* People who have chronic hepatitis C (or other forms of chronic hepatitis infection)

* Thin people – those below average body weight (60 kg for men) and (50 kg for women)

* People with a family history of alcohol addiction in parents, siblings, grandparents, etc.

* People with mental health problems (including anxiety or depression) and/or sleep problems.

* People who are or have been dependent on other drugs

* People who have a poor diet or are under-nourished

* People taking medications or other drugs, if contraindicated

* Older people, because their bodies may be less able to handle alcohol need to drink less

* People who have a family history of cancer or other risk factors for cancer

* People who are told not to drink for legal, medical or other reasons

People who choose not to drink should not be urged to drink to gain any potential health benefits, and should be supported in their decision not to drink. Non-drinkers can use other strategies, such as, regular exercise, giving up smoking, a healthy diet, to gain protection against heart disease. Unfortunately, many people think that they are eating a healthy diet, but are eating foods that are contributing to heart disease. Did you ever have a doctor tell you what to eat to prevent heart disease?

The Alcohol and Health report stated that people with cancer and dementia would benefit by drinking, but this information isn’t valid. Many studies have been twisted by those with a financial interest in the information gathered. I asked myself: “Who funded these studies?” “Why is alcohol being promoted?” It is not a product that contributes nutrients to the body. It depletes them. Alcohol can be very aging to the skin and the body. I was told years ago that gin made with Juniper berries deteriorates the skin. Women that drink age faster than those who drink moderately or abstain. Vodka, whether it is made with grains or potatoes can be very damaging to the body and skin, too. The article said that alcohol contributed to longevity, but most of the people that I knew who drank didn’t live that long.

Under the Dangers of Alcohol on the internet, I found the following information: Alcohol damages every organ in the body, even if you don’t consume it in large amounts. Additionally, if you happen to consume it in big doses, it may damage your heart, liver, brain and other organs. When alcohol enters the brain it numbs nerve cells, slowing down their ability to do their work. If a drinker continues to drink, the nerve centers within the brain may lose control over mental acuity, speech, balance and vision.

Alcohol depresses the activiy of your heart muscle and speeds up your pulse. If you drink too much, fats accumulate in the liver. Continued heavy drinking rapidly induces liver disease; cirrhosis and alcoholic hepatitis; and eventually will lead to liver failure or liver cancer. Other side effects of excessive drinking are heart failure, varicose veins in the esophagus, stomach bleeding and inflammation of the pancreas. Alcohol poisoning can lead to irreversible brain damage.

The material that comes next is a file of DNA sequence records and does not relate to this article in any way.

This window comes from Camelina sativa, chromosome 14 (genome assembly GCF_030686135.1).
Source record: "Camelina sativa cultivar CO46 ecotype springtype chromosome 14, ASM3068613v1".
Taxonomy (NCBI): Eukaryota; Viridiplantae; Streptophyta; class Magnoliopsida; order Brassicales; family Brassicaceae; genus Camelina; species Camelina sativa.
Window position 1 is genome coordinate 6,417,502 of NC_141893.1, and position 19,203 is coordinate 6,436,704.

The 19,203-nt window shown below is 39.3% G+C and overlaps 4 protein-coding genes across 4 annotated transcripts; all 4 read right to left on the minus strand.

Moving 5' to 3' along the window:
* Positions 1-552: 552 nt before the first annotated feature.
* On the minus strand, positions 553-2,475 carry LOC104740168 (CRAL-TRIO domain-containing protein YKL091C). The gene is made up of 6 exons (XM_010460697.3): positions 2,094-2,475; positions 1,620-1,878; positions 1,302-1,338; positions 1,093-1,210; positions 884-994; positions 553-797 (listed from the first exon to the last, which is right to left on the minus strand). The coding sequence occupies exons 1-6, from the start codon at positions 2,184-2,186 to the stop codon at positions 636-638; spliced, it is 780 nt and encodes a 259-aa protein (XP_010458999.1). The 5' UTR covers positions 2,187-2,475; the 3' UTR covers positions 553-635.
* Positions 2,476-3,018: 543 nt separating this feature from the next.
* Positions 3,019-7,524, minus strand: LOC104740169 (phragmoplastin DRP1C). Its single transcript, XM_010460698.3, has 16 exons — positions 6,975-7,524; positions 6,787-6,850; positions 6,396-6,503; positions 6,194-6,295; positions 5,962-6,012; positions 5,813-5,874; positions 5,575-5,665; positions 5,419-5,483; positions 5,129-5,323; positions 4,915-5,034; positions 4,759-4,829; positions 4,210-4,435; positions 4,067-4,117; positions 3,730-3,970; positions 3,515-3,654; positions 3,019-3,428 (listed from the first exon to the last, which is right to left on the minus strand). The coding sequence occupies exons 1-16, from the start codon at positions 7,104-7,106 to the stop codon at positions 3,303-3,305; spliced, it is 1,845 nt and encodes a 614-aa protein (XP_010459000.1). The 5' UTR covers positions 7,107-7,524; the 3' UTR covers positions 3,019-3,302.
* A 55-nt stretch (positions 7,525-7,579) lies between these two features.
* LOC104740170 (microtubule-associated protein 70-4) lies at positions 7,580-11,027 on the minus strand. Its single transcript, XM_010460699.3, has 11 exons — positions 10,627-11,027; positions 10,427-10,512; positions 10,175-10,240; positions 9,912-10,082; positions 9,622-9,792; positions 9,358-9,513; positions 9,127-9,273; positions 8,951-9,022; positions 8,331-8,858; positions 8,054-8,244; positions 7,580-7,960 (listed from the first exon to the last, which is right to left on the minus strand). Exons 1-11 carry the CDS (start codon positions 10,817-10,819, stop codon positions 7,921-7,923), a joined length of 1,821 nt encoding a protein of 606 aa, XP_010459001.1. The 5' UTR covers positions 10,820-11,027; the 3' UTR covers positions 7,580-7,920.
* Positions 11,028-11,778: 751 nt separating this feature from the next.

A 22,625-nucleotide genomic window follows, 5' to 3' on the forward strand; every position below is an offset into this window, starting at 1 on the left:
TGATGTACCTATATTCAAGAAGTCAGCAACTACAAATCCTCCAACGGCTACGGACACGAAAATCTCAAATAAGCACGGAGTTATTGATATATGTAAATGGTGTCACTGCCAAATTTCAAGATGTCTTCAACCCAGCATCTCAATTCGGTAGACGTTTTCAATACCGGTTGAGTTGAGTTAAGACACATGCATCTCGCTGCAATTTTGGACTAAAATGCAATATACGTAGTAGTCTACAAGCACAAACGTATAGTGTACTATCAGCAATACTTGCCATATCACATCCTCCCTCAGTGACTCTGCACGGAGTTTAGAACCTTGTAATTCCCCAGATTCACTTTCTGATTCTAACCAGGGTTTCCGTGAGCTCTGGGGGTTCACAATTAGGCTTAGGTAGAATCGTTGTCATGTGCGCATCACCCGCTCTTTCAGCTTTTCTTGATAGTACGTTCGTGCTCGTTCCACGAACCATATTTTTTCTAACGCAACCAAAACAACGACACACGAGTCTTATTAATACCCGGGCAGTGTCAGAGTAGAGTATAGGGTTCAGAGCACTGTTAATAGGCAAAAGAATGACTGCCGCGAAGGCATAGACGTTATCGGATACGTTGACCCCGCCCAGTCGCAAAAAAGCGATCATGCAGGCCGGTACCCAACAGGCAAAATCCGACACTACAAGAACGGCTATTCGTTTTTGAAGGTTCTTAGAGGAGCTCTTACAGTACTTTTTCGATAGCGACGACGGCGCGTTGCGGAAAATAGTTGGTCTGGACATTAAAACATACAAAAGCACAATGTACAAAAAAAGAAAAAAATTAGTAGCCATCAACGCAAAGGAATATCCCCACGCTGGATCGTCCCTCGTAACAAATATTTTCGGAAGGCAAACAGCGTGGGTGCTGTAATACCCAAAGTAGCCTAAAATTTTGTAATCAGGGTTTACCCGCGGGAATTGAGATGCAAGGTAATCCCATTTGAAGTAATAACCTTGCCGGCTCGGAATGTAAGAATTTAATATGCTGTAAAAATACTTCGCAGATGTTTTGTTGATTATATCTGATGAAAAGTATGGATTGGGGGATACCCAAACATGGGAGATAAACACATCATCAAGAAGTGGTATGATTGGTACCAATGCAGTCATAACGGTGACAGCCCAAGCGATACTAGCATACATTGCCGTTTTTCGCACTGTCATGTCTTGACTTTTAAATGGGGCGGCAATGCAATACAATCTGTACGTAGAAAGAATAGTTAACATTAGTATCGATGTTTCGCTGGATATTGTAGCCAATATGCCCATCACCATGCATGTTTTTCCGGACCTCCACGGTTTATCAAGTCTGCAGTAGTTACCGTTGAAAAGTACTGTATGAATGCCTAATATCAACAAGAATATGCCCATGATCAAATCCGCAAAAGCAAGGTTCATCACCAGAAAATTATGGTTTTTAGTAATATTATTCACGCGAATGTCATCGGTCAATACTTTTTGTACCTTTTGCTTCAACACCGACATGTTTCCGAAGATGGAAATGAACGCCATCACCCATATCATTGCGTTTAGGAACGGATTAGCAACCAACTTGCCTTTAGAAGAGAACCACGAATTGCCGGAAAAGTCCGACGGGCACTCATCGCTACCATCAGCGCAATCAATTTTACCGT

The disorders produced by drinking in excess are very costly to society in terms of human suffering and economic hardship. Again information coming from the internet attributed to NIAAA: “Alcohol is typically found in the offender, victim or both in about half of all homicides and serious assaults, as well as in a high percentafe of sex-related crimes, robberies, incidents of domestic violence, and alcohol-related problems are disproportionately found among juvenile and adult criminal offenders.” My question is:  Why is the NIAAA contributing to the report on Alcohl and Health, when they know the downside of drinking?

All states in the United States have adopted 0.08% (80 mg/dL) as the legal limit of operating a motor vehicle for drivers aged 21 years or older.  However, drivers younger than 21 are not allowed to operate a motor vehicle with any level of alcohol in their system. Note: Impairment due to alcohol use begins to occur at levels well below the legal limit. Drinking and driving can be a dangerous combo for all ages..

Drinking moderately may work for some people, but can be a risky proposition for those who have psychological problems. Alcohol can produce a euphoric condition, which gives people false confidence. This is why so many are involved in automobile accidents. I have seen people who were very inebriated,, insist on being given their keys, so they can drive. Alcohol abuse is a very serious problem. Almost every family has suffered in some way, because of this problem. It really disturbed me to see drinking promoted, because it can escalate – when the wrong people start down this road.

There are approximately 18 million who suffer from alcoholism in this country. Alcohol is youth’s largest drug problem, killing 6.5 times the number of youth than all illicit drugs combined. It also contributes dramatically to teenage motor vehicle crashes, other severe injuries, suicide, date rape and school problems. 40% of all hospital beds in the US are being used to treat health conditions that are related to alcohol consumption.

I seriously question whether moderate drinking is a panacea for society’s health problems. I see this article on Alcohol and Health in a far different light. It is taking a very light view on something which could set many people up for a lifetime of problems. Not everybody has the ability to drink moderately.

Healthfully Yours,

Barbara Charis